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Dust, Mold, and Texture Removal in Photoshop

In this sample chapter you'll face the worst problems and learn the best techniques to rescue your images from the evils that lurk in historical negatives, glass plates, prints, contemporary film, and digital images.
This chapter is from the book

Cleanliness is next to godliness, and without starting a religious debate, I am sure you agree with me that the bane of all retouchers is dust, mold, moiré patterns, print texture, and film grain. Removing these problems can be a time-consuming, eye-straining, arm-numbing endeavor, all of which can really take the fun out of digital retouching. In this chapter you'll face the worst problems and learn the best techniques to rescue your images from the evils that lurk in historical negatives, glass plates, prints, contemporary film, and digital images.

The problems tackled in this chapter include

  • Removing dust, mold, and scratches

  • Minimizing moiré patterns and paper texture

  • Reducing, maintaining, and matching film grain

The tools used to conquer these dusty and dirty challenges include

  • Layers and Blending Modes

  • The Clone Stamp tool

  • The Blur tool

  • Photoshop filters

  • The History palette and History Brush tool

So roll up your mousing sleeve and let's get to work.

Depending on the severity of the problem, there are numerous Photoshop techniques to clean up dust and mold, many of which can be used interchangeably or in combination with one another. My favorite technique is to avoid the problem in the first place by cleaning the negative, print, or scanner before making the scan. By carefully brushing or blowing off loose dust from a negative or print, you're removing the source of the problem. Never rub film, prints, or scanner platens very hard because you can scratch and permanently damage them.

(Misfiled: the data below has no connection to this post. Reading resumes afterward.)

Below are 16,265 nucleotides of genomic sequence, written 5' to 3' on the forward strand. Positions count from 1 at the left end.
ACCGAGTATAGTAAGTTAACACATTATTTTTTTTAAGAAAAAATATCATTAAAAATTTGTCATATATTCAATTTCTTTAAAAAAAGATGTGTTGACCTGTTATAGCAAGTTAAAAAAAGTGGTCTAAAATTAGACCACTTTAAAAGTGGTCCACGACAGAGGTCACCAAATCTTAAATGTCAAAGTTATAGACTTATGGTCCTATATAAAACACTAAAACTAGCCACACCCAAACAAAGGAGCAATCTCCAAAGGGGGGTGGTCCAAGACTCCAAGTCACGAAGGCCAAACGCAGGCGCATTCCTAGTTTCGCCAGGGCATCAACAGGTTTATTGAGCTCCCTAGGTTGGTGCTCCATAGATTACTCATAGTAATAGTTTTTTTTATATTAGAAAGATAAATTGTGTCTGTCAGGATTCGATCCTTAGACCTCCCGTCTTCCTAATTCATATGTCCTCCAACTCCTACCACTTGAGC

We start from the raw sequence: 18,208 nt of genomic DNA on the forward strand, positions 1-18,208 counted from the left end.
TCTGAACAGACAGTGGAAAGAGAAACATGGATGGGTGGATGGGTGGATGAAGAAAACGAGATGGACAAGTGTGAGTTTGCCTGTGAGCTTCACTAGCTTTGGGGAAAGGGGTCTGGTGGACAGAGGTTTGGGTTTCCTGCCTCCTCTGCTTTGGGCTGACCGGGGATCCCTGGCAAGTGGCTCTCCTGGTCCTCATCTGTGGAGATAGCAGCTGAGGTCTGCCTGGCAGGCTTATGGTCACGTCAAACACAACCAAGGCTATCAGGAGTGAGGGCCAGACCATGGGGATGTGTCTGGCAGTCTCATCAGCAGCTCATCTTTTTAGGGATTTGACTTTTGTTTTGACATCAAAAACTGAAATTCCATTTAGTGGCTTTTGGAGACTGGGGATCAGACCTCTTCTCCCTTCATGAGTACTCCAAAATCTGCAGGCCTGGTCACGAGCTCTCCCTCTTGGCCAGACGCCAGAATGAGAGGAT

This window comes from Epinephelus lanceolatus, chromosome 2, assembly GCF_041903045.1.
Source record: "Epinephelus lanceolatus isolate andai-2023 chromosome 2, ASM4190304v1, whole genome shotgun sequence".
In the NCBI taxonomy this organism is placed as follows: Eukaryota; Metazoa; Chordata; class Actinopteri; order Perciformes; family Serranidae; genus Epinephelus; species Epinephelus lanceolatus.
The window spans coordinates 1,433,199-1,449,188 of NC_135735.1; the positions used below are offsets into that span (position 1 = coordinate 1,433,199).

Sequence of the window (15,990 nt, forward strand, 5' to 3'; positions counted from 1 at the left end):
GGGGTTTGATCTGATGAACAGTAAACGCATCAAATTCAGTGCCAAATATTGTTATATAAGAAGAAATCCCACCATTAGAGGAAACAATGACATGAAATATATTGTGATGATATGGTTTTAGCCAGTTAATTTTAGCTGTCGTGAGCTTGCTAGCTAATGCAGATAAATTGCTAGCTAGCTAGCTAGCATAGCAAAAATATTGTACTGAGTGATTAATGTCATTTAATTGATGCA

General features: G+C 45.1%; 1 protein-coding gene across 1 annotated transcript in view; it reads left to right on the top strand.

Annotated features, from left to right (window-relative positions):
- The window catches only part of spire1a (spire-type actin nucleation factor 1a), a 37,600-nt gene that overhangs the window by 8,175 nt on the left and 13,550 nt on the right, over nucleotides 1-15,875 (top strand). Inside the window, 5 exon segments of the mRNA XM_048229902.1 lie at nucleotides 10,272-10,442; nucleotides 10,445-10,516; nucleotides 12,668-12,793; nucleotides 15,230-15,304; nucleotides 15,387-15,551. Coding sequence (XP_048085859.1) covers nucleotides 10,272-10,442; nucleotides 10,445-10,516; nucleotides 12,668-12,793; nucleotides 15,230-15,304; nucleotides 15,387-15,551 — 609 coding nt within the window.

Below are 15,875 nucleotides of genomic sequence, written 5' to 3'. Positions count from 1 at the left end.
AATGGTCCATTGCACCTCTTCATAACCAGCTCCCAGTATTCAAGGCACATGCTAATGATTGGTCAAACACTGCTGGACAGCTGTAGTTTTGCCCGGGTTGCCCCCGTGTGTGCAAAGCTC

Because there isn't one perfect method to remove dust specks or to reduce mold damage, this chapter includes a variety of methods to tackle these problems. Dust problems are most often seen as very small specs of dark or light pixels, and mold damage looks mottled, patterned, or discolored and affects larger areas. By experimenting with or combining methods, you'll develop techniques to take care of your image's worst problems.

Dustbusting 101

An important concept to recognize is that there is no dust in a digital file. The dust was on or in the original. In the digital file all you really have is lighter or darker pixels in contrast to darker or lighter backgrounds. Taking advantage of this concept can speed up your dustbusting sessions.

Using the Blur Tool

The Blur tool is especially useful on files that have a lot of small, random dust specks on a variety of backgrounds. Over the years dust became embedded in the original image shown in Figure 5.1. After scanning, the myriad of small, dark specks makes the wall and the image look dirty and unattractive. The Blur tool was used successfully to clean up the image, as seen in Figure 5.2.

Figure 5.1Figure 5.1 Before


Figure 5.2Figure 5.2 After


  1. Add a new layer to the file.

  2. Activate the Blur tool and set its options to 100% Pressure and Use All Layers as seen in Figure 5.3. To eradicate light specks, set the Blur tool's Blending Mode to Darken; to make dark specks disappear, set the Blending Mode to Lighten.

  3. Figure 5.3Figure 5.3 Set the Blur tool to 100% Pressure and Lighten Mode to remove dark specks.

  4. Zoom in to 100% or 200% view.

  5. Set the Blur tool's size to approximately match the size of the dust speck.

  6. Click and hold the Blur tool over the dust spot (see Figure 5.4). The longer you hold down the mouse button, the more the dust will be blurred into oblivion.

  7. Figure 5.4Figure 5.4 Hold down the Blur tool over the speck until it disappears.


Be careful not to overblur the dust because that will soften the image area so much that soft blobs will begin to appear. There is a fine balance between just right and too much blurring—with a bit of practice you'll develop an eye for the right amount of blurring.


Matching the size of the brush to the size of the dust speck to be removed and using a hard-edged brush ensures that you don't soften the grain of the image surrounding the dust speck. Use the keyboard shortcuts to control the size of the brushes:

Left bracket ([) decreases brush size.

Right bracket (]) increases brush size.

Using the Shift key with either bracket adjusts the brush hardness in 25% increments.

The Float and Move Technique